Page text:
The distance-running elites have:
  • Tons of natural speed. Otherwise how else could they average sub-5:00 miles over 26.2 miles.
  • Ridiculous VO2 max. Running at such speeds over long distances, they need tons of oxygen, requiring VO2 maxes that very few people could ever achieve regardless of what they did for training.
  • Strength/endurance. It's hard to see strength in those skinny marathoners but--trust me--they have plenty of it. Their muscles have to be strong, resilient and loaded with endurance to support sub-5:00 pace over 26.2 miles. Most people who would try to run a sub-5:00 mile would burn out after maybe 100 or so yards. The elites can do that over 26.2 miles--just as Meb did at New York!
  • Perfect bio-mechanics. Most of the great distance runners have near-perfect bio-mechanics, meaning they can run with maximum efficiency. Everything from their foot work to their arm work functions in such a way that they use energy in the most efficient manner possible. Virtually no energy is wasted.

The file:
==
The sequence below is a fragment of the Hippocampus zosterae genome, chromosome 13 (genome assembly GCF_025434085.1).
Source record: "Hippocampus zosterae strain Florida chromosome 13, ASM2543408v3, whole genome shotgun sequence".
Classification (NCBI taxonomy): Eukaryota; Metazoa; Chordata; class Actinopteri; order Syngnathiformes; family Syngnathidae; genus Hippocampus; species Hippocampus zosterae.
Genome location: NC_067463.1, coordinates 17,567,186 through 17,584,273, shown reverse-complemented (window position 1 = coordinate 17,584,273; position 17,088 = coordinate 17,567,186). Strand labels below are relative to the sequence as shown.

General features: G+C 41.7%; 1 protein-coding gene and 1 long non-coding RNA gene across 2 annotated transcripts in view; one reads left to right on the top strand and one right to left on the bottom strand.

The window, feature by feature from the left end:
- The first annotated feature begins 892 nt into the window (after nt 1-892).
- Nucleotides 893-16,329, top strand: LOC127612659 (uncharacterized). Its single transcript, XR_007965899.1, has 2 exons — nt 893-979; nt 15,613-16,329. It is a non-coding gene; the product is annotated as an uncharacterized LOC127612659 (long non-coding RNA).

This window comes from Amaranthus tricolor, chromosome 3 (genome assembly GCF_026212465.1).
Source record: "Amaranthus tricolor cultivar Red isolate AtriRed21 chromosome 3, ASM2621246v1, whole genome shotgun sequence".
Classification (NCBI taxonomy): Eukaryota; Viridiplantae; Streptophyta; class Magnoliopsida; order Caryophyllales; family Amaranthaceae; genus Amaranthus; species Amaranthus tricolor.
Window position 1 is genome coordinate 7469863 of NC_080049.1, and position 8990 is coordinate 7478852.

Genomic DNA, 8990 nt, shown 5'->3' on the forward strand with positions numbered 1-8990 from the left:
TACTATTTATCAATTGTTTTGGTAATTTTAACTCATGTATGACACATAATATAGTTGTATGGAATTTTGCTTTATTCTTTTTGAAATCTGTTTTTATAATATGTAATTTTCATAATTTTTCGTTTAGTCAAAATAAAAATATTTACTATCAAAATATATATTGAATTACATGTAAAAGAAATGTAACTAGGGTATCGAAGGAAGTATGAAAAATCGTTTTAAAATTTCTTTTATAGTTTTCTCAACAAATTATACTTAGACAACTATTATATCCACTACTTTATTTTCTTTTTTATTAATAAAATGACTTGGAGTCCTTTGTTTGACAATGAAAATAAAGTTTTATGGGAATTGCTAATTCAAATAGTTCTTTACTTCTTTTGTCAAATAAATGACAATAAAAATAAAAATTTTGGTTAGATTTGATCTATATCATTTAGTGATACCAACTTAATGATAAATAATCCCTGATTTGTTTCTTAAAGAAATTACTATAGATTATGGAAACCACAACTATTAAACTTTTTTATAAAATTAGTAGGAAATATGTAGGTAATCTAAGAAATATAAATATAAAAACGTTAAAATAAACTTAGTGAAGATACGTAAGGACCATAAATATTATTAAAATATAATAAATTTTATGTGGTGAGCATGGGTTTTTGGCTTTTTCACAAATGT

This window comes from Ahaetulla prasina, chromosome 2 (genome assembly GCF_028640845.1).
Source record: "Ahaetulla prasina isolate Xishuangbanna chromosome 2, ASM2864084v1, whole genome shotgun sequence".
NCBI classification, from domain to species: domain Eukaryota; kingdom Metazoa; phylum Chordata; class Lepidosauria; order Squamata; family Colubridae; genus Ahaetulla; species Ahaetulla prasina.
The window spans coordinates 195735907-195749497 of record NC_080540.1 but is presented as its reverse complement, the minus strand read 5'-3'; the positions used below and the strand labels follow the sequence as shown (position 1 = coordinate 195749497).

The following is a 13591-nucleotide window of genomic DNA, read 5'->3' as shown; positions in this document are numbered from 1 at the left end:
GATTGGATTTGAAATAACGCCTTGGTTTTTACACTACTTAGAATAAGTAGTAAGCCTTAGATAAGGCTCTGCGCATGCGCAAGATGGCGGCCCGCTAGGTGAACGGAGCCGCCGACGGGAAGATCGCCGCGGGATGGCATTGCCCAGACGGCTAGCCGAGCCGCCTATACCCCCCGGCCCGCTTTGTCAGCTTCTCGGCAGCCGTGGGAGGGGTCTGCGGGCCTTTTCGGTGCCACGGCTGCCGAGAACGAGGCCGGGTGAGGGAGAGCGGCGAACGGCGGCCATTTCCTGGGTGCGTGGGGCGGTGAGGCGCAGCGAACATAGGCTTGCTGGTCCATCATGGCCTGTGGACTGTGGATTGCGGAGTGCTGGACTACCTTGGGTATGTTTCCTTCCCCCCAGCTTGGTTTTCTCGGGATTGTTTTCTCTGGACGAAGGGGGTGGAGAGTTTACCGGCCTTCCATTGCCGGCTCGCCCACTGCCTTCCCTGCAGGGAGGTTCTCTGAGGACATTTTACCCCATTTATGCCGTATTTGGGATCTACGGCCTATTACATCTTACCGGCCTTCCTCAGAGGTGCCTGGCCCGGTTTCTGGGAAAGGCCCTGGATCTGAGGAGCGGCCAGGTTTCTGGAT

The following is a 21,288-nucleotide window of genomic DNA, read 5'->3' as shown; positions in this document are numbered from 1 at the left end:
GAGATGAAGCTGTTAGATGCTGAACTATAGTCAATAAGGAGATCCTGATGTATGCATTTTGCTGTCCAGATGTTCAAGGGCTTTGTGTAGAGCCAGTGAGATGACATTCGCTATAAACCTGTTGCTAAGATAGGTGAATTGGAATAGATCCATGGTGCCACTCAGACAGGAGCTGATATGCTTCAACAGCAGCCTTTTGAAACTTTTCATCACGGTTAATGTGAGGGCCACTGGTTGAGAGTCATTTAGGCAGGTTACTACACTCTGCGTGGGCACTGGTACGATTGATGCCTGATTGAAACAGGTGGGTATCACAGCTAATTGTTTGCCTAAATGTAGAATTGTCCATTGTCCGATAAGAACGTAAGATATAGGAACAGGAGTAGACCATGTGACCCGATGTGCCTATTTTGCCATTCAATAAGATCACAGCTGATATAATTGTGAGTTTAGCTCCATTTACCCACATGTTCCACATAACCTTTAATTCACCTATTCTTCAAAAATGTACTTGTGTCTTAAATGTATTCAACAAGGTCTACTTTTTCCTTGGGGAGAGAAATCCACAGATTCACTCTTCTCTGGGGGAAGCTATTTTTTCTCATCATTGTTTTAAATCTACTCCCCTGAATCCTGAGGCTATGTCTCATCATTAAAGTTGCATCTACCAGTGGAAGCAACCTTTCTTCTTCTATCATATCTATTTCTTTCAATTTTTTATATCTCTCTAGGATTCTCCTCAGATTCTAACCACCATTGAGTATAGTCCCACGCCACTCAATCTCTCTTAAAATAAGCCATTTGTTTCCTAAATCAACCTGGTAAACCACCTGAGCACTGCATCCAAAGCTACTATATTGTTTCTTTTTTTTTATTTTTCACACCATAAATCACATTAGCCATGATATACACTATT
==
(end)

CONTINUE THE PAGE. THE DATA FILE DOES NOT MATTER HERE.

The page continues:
You can improve in each of these areas through hard work--I know I have. But I also know that, regardless of how hard I work, I'll never run a 2:09 marathon or even come close to it. It is for this reason that I really am in awe of elites like Meb. What they do is so amazing and so special that I believe in my heart and in my mind that not only are they great athletes--they're among the best athletes alive today.

All in!


  1. wyatt, glad your feeling healthy again and i look forward to getting a chace to run with you more often in 2010.
    fyi, tune had run a marathon before. actually she won both London and Tokyo in 2001 before going back to the track.

  2. Michael: Thanks for that correction! I fixed my oversight. Good luck as you train for your 2010 races. Maybe we'll see each other at the Mohican 100 (skipping Mohican 50K for Boston). I'll be there! - Wyatt